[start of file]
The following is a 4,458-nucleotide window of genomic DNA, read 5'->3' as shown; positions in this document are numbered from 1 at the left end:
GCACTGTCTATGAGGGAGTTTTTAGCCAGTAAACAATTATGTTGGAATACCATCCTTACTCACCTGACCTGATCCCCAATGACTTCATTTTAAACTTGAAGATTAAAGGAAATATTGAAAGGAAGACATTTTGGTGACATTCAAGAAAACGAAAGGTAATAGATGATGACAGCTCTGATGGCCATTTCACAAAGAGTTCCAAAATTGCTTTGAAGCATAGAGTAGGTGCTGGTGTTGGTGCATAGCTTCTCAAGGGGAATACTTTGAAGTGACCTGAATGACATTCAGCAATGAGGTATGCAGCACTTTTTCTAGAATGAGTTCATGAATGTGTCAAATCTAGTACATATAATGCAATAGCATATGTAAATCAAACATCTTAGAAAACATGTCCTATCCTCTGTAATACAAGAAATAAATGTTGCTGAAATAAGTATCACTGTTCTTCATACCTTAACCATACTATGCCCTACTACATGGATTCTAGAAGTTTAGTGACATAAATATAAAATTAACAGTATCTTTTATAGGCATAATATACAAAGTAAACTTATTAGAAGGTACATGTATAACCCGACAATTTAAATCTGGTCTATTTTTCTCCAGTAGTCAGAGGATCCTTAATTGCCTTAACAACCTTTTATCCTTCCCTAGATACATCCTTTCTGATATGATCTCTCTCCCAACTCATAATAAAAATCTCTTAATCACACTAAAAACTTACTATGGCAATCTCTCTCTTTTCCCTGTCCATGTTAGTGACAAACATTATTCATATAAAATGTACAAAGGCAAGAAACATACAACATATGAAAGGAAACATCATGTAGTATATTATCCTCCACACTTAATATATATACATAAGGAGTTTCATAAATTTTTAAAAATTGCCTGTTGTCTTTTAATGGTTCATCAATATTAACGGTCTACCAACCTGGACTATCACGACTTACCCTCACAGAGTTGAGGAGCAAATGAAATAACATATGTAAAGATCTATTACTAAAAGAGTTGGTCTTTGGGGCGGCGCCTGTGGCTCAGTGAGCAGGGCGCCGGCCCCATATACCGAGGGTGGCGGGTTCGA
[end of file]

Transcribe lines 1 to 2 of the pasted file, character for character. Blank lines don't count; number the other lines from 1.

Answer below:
The following is a 4,458-nucleotide window of genomic DNA, read 5'->3' as shown; positions in this document are numbered from 1 at the left end:
GCACTGTCTATGAGGGAGTTTTTAGCCAGTAAACAATTATGTTGGAATACCATCCTTACTCACCTGACCTGATCCCCAATGACTTCATTTTAAACTTGAAGATTAAAGGAAATATTGAAAGGAAGACATTTTGGTGACATTCAAGAAAACGAAAGGTAATAGATGATGACAGCTCTGATGGCCATTTCACAAAGAGTTCCAAAATTGCTTTGAAGCATAGAGTAGGTGCTGGTGTTGGTGCATAGCTTCTCAAGGGGAATACTTTGAAGTGACCTGAATGACATTCAGCAATGAGGTATGCAGCACTTTTTCTAGAATGAGTTCATGAATGTGTCAAATCTAGTACATATAATGCAATAGCATATGTAAATCAAACATCTTAGAAAACATGTCCTATCCTCTGTAATACAAGAAATAAATGTTGCTGAAATAAGTATCACTGTTCTTCATACCTTAACCATACTATGCCCTACTACATGGATTCTAGAAGTTTAGTGACATAAATATAAAATTAACAGTATCTTTTATAGGCATAATATACAAAGTAAACTTATTAGAAGGTACATGTATAACCCGACAATTTAAATCTGGTCTATTTTTCTCCAGTAGTCAGAGGATCCTTAATTGCCTTAACAACCTTTTATCCTTCCCTAGATACATCCTTTCTGATATGATCTCTCTCCCAACTCATAATAAAAATCTCTTAATCACACTAAAAACTTACTATGGCAATCTCTCTCTTTTCCCTGTCCATGTTAGTGACAAACATTATTCATATAAAATGTACAAAGGCAAGAAACATACAACATATGAAAGGAAACATCATGTAGTATATTATCCTCCACACTTAATATATATACATAAGGAGTTTCATAAATTTTTAAAAATTGCCTGTTGTCTTTTAATGGTTCATCAATATTAACGGTCTACCAACCTGGACTATCACGACTTACCCTCACAGAGTTGAGGAGCAAATGAAATAACATATGTAAAGATCTATTACTAAAAGAGTTGGTCTTTGGGGCGGCGCCTGTGGCTCAGTGAGCAGGGCGCCGGCCCCATATACCGAGGGTGGCGGGTTCGA